Top critical review
Two stars for two reasons
Reviewed in the United States on February 19, 2020
It hurts my heart to have to write this review but like so many others before me have said, Infinity Son misses the mark in just about every aspect.
There are two positives:
1. The idea itself is great. I'm a lifelong lover of every shade of Fantasy and it is clear that Silvera is as well. He had all of the ingredients for greatness here, unfortunately the execution was lackluster.
2. QUEER POC LEAD CHARACTER. The majority of our cast of characters are POC and a good number of them are LBGTQIA+. It is unfortunate that the majority of the characters themselves were 2 dimensional carbon-copies of one another personality-wise.
The negatives (Or every other part of this book):
1. The plot is so insanely cliche that the only thing that could have made it bearable was if it were written brilliantly. It is not written brilliantly. Silvera lost himself in this world and it shows.
2. The world building goes from non-existent to info-dump central and never finds a happy medium. Things are either never explained or over-explained to the point of paragraph skippage. There are also huge gaps in logic within the world, the magic system, etc. It's such a mess that I am shocked this book made it to print without someone saying something about it.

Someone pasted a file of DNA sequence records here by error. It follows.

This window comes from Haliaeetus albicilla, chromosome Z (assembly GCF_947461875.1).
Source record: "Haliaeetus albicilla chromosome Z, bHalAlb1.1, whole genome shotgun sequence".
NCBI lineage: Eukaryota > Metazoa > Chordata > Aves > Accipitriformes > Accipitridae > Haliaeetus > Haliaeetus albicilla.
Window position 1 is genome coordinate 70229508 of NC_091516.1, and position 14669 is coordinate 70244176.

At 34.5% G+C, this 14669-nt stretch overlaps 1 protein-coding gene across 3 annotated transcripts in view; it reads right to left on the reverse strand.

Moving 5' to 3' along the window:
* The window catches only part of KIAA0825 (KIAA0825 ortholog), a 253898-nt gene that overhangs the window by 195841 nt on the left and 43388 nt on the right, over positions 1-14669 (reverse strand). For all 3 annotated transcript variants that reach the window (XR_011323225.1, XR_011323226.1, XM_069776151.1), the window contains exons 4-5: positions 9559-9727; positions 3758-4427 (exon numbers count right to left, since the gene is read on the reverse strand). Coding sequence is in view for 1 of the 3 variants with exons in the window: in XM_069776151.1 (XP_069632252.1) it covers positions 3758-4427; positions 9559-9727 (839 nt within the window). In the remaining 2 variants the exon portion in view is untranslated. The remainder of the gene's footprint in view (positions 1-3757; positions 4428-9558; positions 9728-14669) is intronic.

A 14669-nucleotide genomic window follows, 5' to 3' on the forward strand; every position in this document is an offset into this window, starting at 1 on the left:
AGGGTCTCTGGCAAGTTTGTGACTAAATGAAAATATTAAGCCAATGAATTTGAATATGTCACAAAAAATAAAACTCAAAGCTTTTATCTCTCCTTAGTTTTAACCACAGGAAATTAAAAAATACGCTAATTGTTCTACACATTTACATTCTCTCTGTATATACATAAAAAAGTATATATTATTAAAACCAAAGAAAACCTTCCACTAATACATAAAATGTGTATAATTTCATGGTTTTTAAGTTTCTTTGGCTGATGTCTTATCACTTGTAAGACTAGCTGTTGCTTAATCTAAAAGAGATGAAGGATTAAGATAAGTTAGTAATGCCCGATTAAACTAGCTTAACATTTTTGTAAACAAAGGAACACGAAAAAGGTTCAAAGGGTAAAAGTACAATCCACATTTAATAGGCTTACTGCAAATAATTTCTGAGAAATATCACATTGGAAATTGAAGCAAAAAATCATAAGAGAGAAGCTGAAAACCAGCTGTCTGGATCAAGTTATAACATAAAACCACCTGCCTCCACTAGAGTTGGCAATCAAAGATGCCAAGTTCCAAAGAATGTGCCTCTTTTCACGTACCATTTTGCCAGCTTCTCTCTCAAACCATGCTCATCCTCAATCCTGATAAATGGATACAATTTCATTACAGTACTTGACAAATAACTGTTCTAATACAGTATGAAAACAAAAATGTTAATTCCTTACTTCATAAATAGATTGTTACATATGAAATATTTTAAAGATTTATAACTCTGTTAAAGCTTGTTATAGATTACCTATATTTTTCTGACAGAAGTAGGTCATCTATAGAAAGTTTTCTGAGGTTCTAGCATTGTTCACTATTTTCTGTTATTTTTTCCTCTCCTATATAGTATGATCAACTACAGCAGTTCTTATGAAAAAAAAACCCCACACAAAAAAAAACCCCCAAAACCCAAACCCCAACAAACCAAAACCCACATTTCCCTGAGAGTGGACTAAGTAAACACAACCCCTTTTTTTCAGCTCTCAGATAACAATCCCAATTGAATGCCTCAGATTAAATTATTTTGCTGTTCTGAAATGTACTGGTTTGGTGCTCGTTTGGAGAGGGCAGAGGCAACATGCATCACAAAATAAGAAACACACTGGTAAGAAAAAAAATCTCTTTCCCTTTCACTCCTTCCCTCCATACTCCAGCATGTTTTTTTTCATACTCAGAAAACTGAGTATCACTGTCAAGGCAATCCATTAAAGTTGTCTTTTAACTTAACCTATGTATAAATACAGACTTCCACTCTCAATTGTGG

3. The characters were AWFUL. My favorite thing about Silvera's writing is his way of getting you to like his characters--no matter their flaws--without you realizing it's happening. That was not the case with Infinity Son. Brighton is unlikable out the gate and remains so until the last page. His last act in the book, though I saw it coming from the beginning, is the only thing I found remotely interesting about him. Emil on the other end of the spectrum is wishy-washy AF and Silvera needs to sit down and do some serious character revision moving forward. This is your lead character, give him a personality, please. The supporting cast was the same person over and over again, just given a different name, physical description, and one alternating personality trait.
4. The writing is straight up bad. In an attempt to have his teenagers sound like actual teenagers Silvera loses everything about his writing style that makes his books worth reading.
5. After reading this book I feel like someone (literally any one of the dozens of published, NYT bestselling authors that Silvera thanks in his acknowledgements) should have sat down with Silvera and told him that this book was not how to start this series. The last chapter of this book was how to start this series. The events of this book are backstory that we can be given in small snippets throughout a story that follows the rising antagonism between these brothers. This book is the origin story of Brighton vs. Emil but I can't care about the origin story because I don't care about the characters or the world.
I hope Silvera redeems himself and this series with the second installment but I doubt it.